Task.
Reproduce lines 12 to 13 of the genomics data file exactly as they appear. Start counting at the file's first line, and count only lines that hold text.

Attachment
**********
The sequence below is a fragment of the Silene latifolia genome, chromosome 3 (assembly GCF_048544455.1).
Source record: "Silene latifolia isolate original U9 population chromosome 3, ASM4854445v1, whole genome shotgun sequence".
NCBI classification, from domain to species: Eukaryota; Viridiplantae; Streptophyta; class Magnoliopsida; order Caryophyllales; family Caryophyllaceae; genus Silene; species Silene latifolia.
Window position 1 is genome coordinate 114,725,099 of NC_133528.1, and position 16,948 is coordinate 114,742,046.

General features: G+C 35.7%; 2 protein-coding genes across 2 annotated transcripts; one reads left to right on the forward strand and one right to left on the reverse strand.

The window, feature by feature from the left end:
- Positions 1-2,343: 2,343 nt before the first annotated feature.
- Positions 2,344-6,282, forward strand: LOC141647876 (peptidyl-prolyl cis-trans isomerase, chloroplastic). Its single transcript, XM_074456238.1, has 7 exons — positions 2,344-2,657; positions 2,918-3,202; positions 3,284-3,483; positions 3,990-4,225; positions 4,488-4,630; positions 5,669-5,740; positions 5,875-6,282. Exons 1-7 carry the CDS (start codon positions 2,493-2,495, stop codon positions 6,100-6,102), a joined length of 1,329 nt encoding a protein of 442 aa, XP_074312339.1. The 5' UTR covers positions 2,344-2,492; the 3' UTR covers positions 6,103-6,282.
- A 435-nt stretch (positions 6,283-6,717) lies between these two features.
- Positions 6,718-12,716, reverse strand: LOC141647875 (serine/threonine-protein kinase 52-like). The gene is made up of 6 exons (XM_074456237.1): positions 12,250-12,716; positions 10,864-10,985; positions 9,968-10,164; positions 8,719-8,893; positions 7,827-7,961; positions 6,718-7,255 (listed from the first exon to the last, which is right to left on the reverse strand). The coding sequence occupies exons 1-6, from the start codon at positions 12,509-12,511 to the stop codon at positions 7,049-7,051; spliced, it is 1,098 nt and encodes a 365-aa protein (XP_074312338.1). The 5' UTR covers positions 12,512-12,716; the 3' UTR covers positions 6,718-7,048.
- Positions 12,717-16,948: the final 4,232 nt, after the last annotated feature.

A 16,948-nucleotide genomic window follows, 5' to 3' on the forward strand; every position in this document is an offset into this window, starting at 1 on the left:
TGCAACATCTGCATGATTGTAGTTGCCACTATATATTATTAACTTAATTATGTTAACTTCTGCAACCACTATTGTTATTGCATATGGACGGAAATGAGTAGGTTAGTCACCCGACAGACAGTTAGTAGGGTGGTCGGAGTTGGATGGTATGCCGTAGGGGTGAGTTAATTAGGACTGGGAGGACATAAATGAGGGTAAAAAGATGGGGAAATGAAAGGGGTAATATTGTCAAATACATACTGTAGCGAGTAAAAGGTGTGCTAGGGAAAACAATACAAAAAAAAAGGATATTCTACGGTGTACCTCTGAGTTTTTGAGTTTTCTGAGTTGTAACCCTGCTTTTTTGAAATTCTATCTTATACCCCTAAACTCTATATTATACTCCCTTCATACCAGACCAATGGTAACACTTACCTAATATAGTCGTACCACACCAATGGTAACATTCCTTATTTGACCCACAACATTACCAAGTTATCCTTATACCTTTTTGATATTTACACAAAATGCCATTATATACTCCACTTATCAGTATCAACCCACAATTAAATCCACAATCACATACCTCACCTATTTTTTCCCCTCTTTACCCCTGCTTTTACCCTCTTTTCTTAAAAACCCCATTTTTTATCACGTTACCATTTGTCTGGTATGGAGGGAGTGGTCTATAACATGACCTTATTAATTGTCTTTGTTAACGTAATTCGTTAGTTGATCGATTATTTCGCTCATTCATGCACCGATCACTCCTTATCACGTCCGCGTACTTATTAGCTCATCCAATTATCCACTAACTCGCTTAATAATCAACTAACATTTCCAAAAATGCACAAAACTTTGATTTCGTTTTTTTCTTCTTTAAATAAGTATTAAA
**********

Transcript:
A 16,948-nucleotide genomic window follows, 5' to 3' on the forward strand; every position in this document is an offset into this window, starting at 1 on the left:
TGCAACATCTGCATGATTGTAGTTGCCACTATATATTATTAACTTAATTATGTTAACTTCTGCAACCACTATTGTTATTGCATATGGACGGAAATGAGTAGGTTAGTCACCCGACAGACAGTTAGTAGGGTGGTCGGAGTTGGATGGTATGCCGTAGGGGTGAGTTAATTAGGACTGGGAGGACATAAATGAGGGTAAAAAGATGGGGAAATGAAAGGGGTAATATTGTCAAATACATACTGTAGCGAGTAAAAGGTGTGCTAGGGAAAACAATACAAAAAAAAAGGATATTCTACGGTGTACCTCTGAGTTTTTGAGTTTTCTGAGTTGTAACCCTGCTTTTTTGAAATTCTATCTTATACCCCTAAACTCTATATTATACTCCCTTCATACCAGACCAATGGTAACACTTACCTAATATAGTCGTACCACACCAATGGTAACATTCCTTATTTGACCCACAACATTACCAAGTTATCCTTATACCTTTTTGATATTTACACAAAATGCCATTATATACTCCACTTATCAGTATCAACCCACAATTAAATCCACAATCACATACCTCACCTATTTTTTCCCCTCTTTACCCCTGCTTTTACCCTCTTTTCTTAAAAACCCCATTTTTTATCACGTTACCATTTGTCTGGTATGGAGGGAGTGGTCTATAACATGACCTTATTAATTGTCTTTGTTAACGTAATTCGTTAGTTGATCGATTATTTCGCTCATTCATGCACCGATCACTCCTTATCACGTCCGCGTACTTATTAGCTCATCCAATTATCCACTAACTCGCTTAATAATCAACTAACATTTCCAAAAATGCACAAAACTTTGATTTCGTTTTTTTCTTCTTTAAATAAGTATTAAA